Where Abortion Fights Will Play Out In 2019

With Democrats now in control of the U.S. House of Representatives, it might appear that the fight over abortion rights has become a standoff.

After all, abortion-rights supporters within the Democratic caucus will be in a position to block the kind of curbs that Republicans advanced over the past two years when they had control of Congress.

But those on both sides of the debate insist that won’t be the case.

Despite the Republicans’ loss of the House, anti-abortion forces gained one of their most sought-after victories in decades with the confirmation of Justice Brett Kavanaugh to the Supreme Court. Now, with a stronger possibility of a 5-4 majority in favor of more restrictions on abortion, anti-abortion groups are eager to get test cases to the high court.

And that is just the beginning.

“Our agenda is very focused on the executive branch, the coming election, and the courts,” said Marjorie Dannenfelser, president of the anti-abortion organization Susan B. Anthony List. She said the new judges nominated to lower federal courts by President Donald Trump and confirmed by the Senate reflect “a legacy win.”

The Republican majority in the U.S. Senate is expected to continue to fill the lower federal courts with judges who have been vetted by anti-abortion groups.

Abortion-rights supporters think they, too, can make strides in 2019.

“We expect 25 states to push policies that will expand or protect abortion access,” said Dr. Leana Wen, who took over as president of the Planned Parenthood Federation of America in November. If the landmark 1973 Supreme Court decision Roe v. Wade is eventually overturned, states will decide whether abortion will be legal, and under what circumstances.

Here are four venues where the debate over reproductive health services for women will play out in 2019:

Congress

The Republican-controlled Congress proved unable in 2017 or 2018 to realize one of the anti-abortion movement’s biggest goals: evicting Planned Parenthood from Medicaid, the federal-state health insurance program for people who have low incomes. Abortion opponents don’t want Planned Parenthood to get federal funds because, in many states, it functions as an abortion provider (albeit with non-federal resources).

Though Republicans have a slightly larger majority in the new Senate, that majority will still be well short of the 60 votes needed to block any Democratic filibuster.

Because Democrats generally support Planned Parenthood, the power shift in the House makes the chances for defunding the organization even slimmer, much to the dismay of abortion opponents.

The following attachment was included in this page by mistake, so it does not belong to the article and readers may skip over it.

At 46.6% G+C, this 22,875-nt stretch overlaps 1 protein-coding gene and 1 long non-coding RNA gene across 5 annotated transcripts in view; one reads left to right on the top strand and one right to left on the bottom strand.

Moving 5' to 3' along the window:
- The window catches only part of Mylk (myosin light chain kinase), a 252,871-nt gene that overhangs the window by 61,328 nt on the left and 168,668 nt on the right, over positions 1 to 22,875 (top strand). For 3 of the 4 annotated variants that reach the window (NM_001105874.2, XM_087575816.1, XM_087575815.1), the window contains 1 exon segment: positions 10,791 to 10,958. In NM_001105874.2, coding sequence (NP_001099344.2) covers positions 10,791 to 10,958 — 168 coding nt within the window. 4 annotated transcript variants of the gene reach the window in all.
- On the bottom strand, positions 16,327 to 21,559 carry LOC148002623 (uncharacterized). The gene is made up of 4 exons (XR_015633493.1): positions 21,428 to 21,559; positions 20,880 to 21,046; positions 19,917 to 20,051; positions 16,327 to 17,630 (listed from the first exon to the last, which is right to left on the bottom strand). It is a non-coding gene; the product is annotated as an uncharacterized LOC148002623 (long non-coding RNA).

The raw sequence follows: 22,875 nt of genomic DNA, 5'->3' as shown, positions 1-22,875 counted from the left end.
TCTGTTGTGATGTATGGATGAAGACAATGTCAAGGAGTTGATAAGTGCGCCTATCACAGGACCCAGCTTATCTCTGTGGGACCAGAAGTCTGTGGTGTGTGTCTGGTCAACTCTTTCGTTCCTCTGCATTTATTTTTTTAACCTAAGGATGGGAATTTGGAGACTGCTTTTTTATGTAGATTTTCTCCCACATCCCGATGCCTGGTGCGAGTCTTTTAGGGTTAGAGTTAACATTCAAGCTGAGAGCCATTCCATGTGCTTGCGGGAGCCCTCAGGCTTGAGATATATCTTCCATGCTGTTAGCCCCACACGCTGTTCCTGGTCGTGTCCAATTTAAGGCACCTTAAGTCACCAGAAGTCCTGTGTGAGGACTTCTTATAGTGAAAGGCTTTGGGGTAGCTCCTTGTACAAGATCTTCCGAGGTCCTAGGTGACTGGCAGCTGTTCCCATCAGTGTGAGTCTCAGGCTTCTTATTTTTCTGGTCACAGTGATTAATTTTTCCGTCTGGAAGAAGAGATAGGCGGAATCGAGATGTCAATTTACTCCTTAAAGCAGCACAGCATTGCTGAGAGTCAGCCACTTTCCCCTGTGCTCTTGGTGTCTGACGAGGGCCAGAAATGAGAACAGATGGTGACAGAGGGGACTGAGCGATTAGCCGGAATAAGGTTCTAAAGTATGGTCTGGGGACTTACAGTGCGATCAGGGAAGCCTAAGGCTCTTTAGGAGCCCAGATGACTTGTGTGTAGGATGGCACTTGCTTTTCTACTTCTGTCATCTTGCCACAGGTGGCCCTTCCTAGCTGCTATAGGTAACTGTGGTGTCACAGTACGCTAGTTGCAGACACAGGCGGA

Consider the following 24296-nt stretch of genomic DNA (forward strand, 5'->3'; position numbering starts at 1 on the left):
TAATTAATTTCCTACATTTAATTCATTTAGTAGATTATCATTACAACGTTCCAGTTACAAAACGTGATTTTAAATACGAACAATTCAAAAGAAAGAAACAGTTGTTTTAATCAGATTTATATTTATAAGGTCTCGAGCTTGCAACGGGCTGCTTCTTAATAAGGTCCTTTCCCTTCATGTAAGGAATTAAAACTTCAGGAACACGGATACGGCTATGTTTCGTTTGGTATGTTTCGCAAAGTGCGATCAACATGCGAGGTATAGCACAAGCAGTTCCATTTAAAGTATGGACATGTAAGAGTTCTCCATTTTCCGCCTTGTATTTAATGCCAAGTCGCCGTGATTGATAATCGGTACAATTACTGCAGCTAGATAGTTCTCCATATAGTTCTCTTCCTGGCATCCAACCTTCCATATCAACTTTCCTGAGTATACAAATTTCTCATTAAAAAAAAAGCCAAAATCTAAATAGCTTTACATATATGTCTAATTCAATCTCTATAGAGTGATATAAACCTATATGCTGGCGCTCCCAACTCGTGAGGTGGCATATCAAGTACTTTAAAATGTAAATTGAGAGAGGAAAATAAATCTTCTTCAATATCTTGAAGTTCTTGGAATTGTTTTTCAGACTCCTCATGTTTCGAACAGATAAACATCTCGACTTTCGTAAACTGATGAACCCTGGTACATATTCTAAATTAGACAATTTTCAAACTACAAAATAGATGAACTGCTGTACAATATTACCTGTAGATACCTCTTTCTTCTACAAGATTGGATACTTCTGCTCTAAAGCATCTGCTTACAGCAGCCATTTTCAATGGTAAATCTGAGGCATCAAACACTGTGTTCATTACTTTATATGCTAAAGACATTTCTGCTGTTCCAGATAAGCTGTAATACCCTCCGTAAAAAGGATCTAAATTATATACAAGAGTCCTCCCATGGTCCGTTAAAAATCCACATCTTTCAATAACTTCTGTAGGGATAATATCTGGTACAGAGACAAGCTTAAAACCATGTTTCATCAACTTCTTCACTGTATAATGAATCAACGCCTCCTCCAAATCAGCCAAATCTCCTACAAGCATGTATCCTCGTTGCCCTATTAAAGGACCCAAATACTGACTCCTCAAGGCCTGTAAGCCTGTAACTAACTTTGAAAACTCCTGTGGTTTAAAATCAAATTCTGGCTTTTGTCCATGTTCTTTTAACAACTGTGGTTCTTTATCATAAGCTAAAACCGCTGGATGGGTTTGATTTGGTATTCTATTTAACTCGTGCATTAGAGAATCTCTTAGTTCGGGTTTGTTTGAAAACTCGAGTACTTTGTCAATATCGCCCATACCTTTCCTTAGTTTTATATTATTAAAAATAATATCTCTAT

“We’re pretty disappointed that, despite having a Republican Congress for two years, Planned Parenthood wasn’t defunded,” said Kristan Hawkins of the anti-abortion group Students for Life of America. “This was one of President Trump’s promises to the pro-life community, and he should have demanded it,” she added.

Another likely area of dispute will be the future of various anti-abortion restrictions that are routinely part of annual spending bills. These include the so-called Hyde Amendment, which bans most federal abortion funding in Medicaid and other health programs in the Department of Health and Human Services. Also disputed: restrictions on grants to international groups that support abortion rights, and limits on abortion in federal prisons and in the military.

However, now that they have a substantial majority in the House, “Democrats are on stronger grounds to demand and expect clean appropriations bills,” without many of those riders, said Wen of Planned Parenthood. While Senate Republicans are likely to eventually add those restrictions back, “they will have to go through the amendment process,” she said. And that could bring added attention to the issues.

With control of House committees, Democrats can also set agendas, hold hearings and call witnesses to talk about issues they want to promote.

“Even if the bills don’t come to fruition, putting these bills in the spotlight, forcing lawmakers to go on the record — that has value,” said Wen.

The Trump Administration

While Congress is unlikely to agree on reproductive health legislation in the coming two years, the Trump administration is still pursuing an aggressive anti-abortion agenda — using its power of regulation.

A final rule is expected any day that would cut off a significant part of Planned Parenthood’s federal funding — not from Medicaid but from the Title X Family Planning Program. Planned Parenthood annually provides family planning and other health services that don’t involve abortion to about 40 percent of the program’s 4 million patients.

The administration proposal, unveiled last May, would effectively require Planned Parenthood to physically separate facilities that perform abortions from those that provide federally funded services, and would bar abortion referrals for women who have unintended pregnancies. Planned Parenthood has said it is likely to sue over the new rules when they are finalized. The Supreme Court upheld in 1991 a similar set of restrictions that were never implemented.

Abortion opponents are also pressing to end federal funding for any research that uses tissue from aborted fetuses — a type of research that was authorized by Congress in the early 1990s.

“It’s very important we get to a point of banning” fetal tissue research “and pursuing aggressively ethical alternatives,” said Dannenfelser.

State Capitols

Abortion opponents having pushed through more than 400 separate abortion restrictions on the state level since 2010, according to the Guttmacher Institute, an abortion-rights think tank. In 2018 alone, according to Guttmacher, 15 states adopted 27 new limits on abortion and family planning.

“Absolutely some [of these are] an exercise in what they can get to go up to the Supreme Court,” said Destiny Lopez, co-director of the abortion-rights group All* Above All. “Sort of ‘Let’s throw spaghetti against the wall and see what sticks.’”